Here’s how I wrote about this in my book:
“Paul exhibited many signs that only now do I realize are relevant: a sense of instant compatibility; someone clearly interested in being in charge or being in control . . . lack of fear or strain in situations most others find stressful (e.g., a rigorous graduate program that did not faze Paul) . . . A dangerous constellation was already starting to form, but I didn’t know about sociopaths. . . . It seemed more like a dream come true.” From “Husband, Liar, Sociopath: How He Lied, Why I Fell For It & The Painful Lessons Learned”
Light-bulb moment number four.
A sociopath’s lack of fear eliminates certain “warning bells” and “red flags” on which we often rely to determine if someone is honest and safe.
In my book Narcissists, Sociopaths and Wolves I mention how Little Red Riding Hood should be afraid of the wolf, but she isn’t even a little afraid. Likewise, the men collecting wood nearby are not alarmed by the wolf, even though they should be alarmed. Like an encounter with a sociopath, no one sees what is right in front of them—that the wolf is really a wolf and that wolves can be dangerous.” If empathetic people are highly sensitive to fear in others, how can this be? Why don’t we pick up on some underlying fear in the sociopath? Wouldn’t there be a “tell” because at some level, the sociopath fears the potential personal consequences of the dishonest, hurtful and potentially unethical and illegal behavior they are planning? (i.e., “What if they get caught?”) But since sociopaths are practiced actors and have impaired fear mechanisms, there is no “tell.” Ironically, a highly empathetic person who is particularly sensitive to signals of fear in normal, nonsociopathic people will get no read of fear from the sociopath. Hence, just like Little Red Riding Hood implicitly judged the wolf as honest and safe, an empathetic person (as well as other people) will also judge the sociopath as honest and safe.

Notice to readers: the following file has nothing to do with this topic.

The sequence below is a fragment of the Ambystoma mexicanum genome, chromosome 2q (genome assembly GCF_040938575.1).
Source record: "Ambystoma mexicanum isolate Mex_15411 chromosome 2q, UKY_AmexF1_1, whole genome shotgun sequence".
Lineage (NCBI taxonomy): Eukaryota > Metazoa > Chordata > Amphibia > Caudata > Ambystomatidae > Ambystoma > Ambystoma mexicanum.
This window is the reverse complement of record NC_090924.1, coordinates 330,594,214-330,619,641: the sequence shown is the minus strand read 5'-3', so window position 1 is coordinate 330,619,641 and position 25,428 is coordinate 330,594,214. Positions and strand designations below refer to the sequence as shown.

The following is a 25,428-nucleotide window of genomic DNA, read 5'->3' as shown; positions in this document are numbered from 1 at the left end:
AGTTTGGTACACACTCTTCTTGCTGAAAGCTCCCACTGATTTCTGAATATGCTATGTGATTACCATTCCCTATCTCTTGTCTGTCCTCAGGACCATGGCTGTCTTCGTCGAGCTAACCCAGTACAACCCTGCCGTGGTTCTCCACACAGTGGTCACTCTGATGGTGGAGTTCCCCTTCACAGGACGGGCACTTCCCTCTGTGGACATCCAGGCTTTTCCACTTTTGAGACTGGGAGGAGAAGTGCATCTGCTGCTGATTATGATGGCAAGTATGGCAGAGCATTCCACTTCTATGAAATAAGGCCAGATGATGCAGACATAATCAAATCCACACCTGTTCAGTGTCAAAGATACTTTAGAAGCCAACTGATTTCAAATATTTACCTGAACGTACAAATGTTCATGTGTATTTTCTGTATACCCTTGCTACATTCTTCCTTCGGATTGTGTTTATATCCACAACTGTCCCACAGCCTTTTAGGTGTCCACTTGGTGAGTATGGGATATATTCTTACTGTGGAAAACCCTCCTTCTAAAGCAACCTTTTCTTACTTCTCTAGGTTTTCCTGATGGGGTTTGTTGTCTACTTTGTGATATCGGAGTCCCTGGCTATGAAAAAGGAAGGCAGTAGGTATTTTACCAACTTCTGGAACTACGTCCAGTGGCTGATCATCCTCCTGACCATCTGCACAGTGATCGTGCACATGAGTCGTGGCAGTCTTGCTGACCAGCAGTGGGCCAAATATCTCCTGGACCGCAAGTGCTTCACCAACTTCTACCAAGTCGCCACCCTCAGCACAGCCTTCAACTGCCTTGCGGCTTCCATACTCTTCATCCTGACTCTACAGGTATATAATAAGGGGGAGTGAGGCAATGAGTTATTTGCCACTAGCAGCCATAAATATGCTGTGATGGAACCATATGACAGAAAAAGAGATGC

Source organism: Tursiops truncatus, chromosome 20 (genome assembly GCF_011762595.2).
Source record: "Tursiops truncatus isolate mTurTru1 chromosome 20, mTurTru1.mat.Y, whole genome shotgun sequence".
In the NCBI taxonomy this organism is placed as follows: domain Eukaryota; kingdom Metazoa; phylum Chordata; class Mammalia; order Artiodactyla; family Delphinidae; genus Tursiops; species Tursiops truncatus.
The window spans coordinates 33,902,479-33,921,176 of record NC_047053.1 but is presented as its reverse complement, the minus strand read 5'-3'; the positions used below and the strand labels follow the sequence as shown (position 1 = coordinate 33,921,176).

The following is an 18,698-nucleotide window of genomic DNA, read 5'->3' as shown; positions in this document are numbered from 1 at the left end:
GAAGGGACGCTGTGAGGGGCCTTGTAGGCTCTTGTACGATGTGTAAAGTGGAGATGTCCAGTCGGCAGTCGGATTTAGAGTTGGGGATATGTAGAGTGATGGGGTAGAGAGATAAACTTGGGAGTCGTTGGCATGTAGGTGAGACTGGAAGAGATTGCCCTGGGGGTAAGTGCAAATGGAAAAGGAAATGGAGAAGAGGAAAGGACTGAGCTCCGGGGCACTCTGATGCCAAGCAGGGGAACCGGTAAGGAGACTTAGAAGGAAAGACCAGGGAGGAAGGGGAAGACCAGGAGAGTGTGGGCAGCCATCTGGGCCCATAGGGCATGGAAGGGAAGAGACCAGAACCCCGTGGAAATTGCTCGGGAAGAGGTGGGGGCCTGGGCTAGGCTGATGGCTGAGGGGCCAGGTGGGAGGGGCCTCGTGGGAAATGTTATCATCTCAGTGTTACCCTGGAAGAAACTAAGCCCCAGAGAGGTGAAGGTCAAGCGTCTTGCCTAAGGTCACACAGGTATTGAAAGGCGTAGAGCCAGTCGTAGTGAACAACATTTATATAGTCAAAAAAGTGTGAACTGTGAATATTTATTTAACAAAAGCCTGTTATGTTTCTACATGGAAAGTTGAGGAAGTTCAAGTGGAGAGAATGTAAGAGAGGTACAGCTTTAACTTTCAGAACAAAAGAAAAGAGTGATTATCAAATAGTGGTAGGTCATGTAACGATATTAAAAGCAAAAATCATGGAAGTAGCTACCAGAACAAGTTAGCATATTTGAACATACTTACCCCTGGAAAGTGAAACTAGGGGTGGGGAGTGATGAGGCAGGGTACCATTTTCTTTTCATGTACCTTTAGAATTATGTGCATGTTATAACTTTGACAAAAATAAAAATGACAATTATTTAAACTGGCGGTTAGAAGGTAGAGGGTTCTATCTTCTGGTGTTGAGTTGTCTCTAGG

Here’s how I wrote about “Paul’s” extraordinary calm in stressful situations.
“One day he returned from testifying (in a court case) to report that his lawyer had praised him for being the calmest person under pressure he had ever witnessed in his entire legal career. (Little did I know that was not a sign of having the truth on his side, because sociopaths like Paul do not experience fear and hence can lie calmly and often with impunity.)” From Husband, Liar, Sociopath: How He Lied, Why I Fell For It & The Painful Lessons Learned”
Are these among the reasons highly empathetic people are such good targets for sociopaths and why we get trapped in longer relationships with them? We are easy to spot, easy to manipulate (as we both sense other peoples’ stress/fear and instinctively act to diminish that fear), have our own highly sensitive “fear detectors” rendered useless by those who do not experience fear, and perhaps are particularly attracted to others who exude a welcoming sense of calm and confidence.
It doesn’t take “two to tango.” It takes opposites—a sociopath and a highly empathetic person, whose concern about others’ fears (even when that fear is just a fabricated manipulation), keep empathetic people in relationships that are contrary to their own self-interests.
Identifying names, places, events, characteristics, etc. that I discuss here and in my books have been altered to protect the identity of everyone involved.